The objective of this research was to evaluate using land value tax as a potential policy tool to moderate sprawling development in Nashville, TN, the nation’s most sprawling metropolitan community with a population of one million or more. A land development model was used to evaluate the hypothesis that a land value tax encourages more development closer to areas of preexisting development than does the observed property tax scheme. For the median and lower and upper quartiles of empirical densities, results show that distances are shorter between areas of preexisting development and parcels predicted to be developed under a hypothetical land value tax policy than distances predicted under the observed tax scheme. This finding suggests that land value taxation could be used to design compact development strategies in Nashville, TN.
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See Wu and Cho (2007) for the specific land use policies under each category.
The built year information of 1800 was the oldest records available.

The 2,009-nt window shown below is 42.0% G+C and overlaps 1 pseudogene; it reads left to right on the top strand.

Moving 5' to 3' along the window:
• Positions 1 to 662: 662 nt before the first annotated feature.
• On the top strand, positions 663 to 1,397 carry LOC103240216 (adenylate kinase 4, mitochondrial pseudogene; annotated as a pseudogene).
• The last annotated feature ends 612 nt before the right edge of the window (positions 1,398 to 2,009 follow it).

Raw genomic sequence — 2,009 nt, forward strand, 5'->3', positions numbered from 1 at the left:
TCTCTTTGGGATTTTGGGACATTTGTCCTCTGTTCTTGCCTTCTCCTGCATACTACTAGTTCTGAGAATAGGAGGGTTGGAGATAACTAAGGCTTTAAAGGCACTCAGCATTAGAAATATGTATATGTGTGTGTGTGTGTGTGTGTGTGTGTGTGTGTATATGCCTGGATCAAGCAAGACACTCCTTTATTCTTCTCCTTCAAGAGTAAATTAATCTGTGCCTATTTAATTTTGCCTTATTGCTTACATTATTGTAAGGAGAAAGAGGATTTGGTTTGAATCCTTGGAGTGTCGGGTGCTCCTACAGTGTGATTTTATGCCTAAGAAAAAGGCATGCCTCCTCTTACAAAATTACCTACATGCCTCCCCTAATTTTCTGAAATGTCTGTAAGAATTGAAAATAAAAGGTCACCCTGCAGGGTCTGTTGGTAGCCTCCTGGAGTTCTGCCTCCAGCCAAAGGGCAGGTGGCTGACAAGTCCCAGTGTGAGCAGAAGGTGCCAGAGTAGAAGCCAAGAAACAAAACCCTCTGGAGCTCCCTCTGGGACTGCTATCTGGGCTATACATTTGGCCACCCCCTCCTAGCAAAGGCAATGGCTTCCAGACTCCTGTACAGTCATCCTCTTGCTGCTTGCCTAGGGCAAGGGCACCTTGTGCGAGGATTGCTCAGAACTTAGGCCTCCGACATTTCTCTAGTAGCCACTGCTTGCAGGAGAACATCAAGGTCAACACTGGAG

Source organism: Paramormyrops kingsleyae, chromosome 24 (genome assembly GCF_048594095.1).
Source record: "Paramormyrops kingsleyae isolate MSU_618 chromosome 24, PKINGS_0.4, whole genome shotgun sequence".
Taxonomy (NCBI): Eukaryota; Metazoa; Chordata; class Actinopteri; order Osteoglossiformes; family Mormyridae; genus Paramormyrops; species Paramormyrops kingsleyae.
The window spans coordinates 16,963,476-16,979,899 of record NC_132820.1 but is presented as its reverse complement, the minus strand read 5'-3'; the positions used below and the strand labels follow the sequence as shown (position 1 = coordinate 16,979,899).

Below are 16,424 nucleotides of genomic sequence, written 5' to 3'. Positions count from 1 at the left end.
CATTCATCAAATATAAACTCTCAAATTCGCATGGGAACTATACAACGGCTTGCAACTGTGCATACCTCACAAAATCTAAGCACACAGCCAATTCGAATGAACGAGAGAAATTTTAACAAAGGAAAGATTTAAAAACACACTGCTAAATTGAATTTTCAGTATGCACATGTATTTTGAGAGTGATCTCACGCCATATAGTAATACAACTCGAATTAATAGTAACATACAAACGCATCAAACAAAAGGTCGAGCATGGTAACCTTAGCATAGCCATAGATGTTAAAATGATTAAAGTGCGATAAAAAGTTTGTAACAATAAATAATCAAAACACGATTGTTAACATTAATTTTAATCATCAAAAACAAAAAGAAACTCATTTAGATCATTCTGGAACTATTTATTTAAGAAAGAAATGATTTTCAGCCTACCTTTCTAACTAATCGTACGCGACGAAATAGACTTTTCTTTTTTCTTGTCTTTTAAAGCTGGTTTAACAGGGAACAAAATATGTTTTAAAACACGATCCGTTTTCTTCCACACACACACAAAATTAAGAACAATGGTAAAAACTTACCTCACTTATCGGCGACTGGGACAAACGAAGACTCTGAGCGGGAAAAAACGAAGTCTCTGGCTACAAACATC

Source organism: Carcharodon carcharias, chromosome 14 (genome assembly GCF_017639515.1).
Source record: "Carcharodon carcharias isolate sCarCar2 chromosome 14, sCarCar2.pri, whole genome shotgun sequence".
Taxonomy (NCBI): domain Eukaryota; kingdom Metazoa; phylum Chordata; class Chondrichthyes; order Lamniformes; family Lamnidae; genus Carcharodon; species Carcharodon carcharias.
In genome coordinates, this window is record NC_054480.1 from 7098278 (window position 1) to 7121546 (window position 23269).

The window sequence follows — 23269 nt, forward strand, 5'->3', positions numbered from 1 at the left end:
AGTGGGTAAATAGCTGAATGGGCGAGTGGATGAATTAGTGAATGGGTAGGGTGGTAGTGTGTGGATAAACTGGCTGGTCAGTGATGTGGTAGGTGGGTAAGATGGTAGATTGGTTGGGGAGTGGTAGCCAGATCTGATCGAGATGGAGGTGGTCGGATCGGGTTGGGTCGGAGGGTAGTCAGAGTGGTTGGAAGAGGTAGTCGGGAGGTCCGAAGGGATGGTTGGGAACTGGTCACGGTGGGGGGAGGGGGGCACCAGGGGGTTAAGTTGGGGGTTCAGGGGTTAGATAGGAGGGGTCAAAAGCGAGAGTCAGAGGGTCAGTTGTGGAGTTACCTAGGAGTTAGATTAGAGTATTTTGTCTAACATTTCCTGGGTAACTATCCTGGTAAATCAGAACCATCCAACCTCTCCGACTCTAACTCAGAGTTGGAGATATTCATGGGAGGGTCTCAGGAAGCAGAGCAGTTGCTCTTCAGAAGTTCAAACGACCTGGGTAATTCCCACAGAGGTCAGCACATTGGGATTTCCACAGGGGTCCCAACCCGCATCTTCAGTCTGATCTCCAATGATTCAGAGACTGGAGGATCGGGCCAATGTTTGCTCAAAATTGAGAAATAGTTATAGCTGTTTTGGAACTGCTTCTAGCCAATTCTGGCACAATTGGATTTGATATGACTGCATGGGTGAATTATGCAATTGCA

We could have estimated Eq. 1 with order of the time lagged period beyond q = 3, but considering the clear pattern of the percentage change in AIC, additional estimates were not generated.
The current tax rate in the county is $2.69 per $100 of assessed value per year.
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Cho, Kim, and Roberts are, respectively, assistant professors, graduate research assistant, and professor, Department of Agricultural Economics, University of Tennessee, Knoxville, TN. The views expressed here do not necessarily represent those of the University of Tennessee.
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Cho, SH., Gyu Kim, S. & Roberts, R.K. Measuring the Effects of a Land Value Tax on Land Development. Appl. Spatial Analysis 4, 45–64 (2011). https://doi.org/10.1007/s12061-009-9039-3
- Compact development
- Land value tax
- Land development model
- Spatial-probit model
- Urban Sprawl